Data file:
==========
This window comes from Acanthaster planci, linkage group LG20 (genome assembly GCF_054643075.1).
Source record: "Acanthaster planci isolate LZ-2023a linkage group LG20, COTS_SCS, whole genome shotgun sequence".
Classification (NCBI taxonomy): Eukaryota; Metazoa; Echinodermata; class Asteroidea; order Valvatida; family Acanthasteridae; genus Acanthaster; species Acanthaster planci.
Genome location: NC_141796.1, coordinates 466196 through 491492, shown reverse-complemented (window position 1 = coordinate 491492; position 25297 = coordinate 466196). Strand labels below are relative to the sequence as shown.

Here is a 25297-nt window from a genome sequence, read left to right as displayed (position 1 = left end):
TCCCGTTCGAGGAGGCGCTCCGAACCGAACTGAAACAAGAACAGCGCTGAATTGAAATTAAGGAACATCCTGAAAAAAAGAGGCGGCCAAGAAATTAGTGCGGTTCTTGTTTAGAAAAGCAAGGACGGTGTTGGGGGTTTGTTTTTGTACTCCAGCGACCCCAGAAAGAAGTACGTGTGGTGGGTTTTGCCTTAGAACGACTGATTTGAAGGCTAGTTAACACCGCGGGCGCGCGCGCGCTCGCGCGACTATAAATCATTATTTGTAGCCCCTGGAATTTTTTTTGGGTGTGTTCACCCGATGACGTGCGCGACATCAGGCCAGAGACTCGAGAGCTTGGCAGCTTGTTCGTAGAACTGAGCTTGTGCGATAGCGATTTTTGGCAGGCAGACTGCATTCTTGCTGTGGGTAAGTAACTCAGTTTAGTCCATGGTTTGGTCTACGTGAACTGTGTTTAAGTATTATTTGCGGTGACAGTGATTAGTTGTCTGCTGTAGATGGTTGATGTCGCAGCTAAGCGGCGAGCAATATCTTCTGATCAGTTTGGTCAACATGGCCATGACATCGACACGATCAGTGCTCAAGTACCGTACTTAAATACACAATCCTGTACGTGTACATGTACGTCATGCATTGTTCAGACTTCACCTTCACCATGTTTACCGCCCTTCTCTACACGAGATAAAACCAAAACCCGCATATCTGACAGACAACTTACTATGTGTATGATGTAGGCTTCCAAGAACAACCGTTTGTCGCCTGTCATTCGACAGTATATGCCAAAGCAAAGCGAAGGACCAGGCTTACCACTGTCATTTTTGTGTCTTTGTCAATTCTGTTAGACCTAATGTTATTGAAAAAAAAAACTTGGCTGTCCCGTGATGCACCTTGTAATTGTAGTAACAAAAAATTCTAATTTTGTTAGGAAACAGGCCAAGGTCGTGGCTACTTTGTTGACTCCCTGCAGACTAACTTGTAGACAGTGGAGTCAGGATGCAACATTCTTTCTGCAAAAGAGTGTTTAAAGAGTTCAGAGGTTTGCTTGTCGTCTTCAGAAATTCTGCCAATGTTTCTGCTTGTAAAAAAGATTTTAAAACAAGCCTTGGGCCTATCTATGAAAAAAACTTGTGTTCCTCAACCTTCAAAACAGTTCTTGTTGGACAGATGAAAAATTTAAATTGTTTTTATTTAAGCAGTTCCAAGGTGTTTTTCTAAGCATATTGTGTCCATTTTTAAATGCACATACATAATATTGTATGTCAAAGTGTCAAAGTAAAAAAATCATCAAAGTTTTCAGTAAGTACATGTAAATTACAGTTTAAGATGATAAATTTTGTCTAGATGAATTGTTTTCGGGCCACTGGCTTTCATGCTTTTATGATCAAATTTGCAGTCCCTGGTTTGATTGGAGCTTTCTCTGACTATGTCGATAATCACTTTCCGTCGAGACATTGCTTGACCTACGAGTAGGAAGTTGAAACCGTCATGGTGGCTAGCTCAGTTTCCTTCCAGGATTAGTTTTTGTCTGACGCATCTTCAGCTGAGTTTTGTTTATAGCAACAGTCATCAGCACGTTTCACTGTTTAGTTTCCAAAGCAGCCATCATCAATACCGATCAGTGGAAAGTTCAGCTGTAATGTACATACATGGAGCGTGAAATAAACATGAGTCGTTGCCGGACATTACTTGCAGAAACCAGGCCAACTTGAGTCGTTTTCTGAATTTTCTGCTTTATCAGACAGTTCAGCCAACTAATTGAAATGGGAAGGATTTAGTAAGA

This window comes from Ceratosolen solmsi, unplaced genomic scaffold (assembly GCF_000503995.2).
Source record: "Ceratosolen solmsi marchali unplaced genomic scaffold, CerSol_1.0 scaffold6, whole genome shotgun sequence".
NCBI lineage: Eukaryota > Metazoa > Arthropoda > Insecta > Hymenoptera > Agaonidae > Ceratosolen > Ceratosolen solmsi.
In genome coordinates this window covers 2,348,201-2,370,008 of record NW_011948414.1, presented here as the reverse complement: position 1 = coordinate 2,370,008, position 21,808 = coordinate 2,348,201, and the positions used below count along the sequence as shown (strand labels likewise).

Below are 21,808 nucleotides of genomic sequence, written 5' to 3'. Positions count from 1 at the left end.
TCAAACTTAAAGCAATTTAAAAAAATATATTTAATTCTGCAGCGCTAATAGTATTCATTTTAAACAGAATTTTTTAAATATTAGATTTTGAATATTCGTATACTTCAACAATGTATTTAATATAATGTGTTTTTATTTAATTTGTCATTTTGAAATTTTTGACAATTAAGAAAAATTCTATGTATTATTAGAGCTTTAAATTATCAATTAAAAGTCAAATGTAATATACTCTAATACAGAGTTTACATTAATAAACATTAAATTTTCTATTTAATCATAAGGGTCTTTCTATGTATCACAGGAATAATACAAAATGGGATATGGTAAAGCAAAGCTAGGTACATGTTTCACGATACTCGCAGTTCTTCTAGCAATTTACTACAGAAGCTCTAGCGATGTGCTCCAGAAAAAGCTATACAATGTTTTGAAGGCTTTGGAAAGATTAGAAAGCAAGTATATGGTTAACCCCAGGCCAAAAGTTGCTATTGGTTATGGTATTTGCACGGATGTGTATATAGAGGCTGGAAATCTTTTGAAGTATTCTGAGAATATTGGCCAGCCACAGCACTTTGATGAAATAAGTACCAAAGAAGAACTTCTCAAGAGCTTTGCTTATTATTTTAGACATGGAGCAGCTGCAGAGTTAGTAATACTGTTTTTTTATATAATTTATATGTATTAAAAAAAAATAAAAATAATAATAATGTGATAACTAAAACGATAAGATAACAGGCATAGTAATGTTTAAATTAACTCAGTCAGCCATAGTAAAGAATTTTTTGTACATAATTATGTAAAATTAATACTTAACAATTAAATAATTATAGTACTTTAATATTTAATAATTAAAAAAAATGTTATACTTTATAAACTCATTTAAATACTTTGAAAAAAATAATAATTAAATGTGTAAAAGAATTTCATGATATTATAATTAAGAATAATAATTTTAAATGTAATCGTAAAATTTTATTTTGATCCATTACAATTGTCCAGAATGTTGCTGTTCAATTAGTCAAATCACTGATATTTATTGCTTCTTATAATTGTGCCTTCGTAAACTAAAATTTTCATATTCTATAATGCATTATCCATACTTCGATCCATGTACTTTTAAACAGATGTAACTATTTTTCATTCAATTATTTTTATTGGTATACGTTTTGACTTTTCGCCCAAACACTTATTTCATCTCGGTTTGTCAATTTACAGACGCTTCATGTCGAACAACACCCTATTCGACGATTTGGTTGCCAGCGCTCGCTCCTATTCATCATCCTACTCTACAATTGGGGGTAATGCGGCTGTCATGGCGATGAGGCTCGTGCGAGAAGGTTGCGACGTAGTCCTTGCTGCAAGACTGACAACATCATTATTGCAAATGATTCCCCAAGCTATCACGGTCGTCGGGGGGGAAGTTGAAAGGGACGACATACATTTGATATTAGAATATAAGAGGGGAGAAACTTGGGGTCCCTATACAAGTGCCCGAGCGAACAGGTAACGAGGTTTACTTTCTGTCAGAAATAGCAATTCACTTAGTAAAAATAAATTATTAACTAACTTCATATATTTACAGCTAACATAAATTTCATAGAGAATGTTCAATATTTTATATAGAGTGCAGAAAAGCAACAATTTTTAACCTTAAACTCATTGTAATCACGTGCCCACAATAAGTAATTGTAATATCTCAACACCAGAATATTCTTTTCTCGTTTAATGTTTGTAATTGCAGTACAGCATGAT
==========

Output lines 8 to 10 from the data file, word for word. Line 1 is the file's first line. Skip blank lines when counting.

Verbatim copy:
Source record: "Ceratosolen solmsi marchali unplaced genomic scaffold, CerSol_1.0 scaffold6, whole genome shotgun sequence".
NCBI lineage: Eukaryota > Metazoa > Arthropoda > Insecta > Hymenoptera > Agaonidae > Ceratosolen > Ceratosolen solmsi.
In genome coordinates this window covers 2,348,201-2,370,008 of record NW_011948414.1, presented here as the reverse complement: position 1 = coordinate 2,370,008, position 21,808 = coordinate 2,348,201, and the positions used below count along the sequence as shown (strand labels likewise).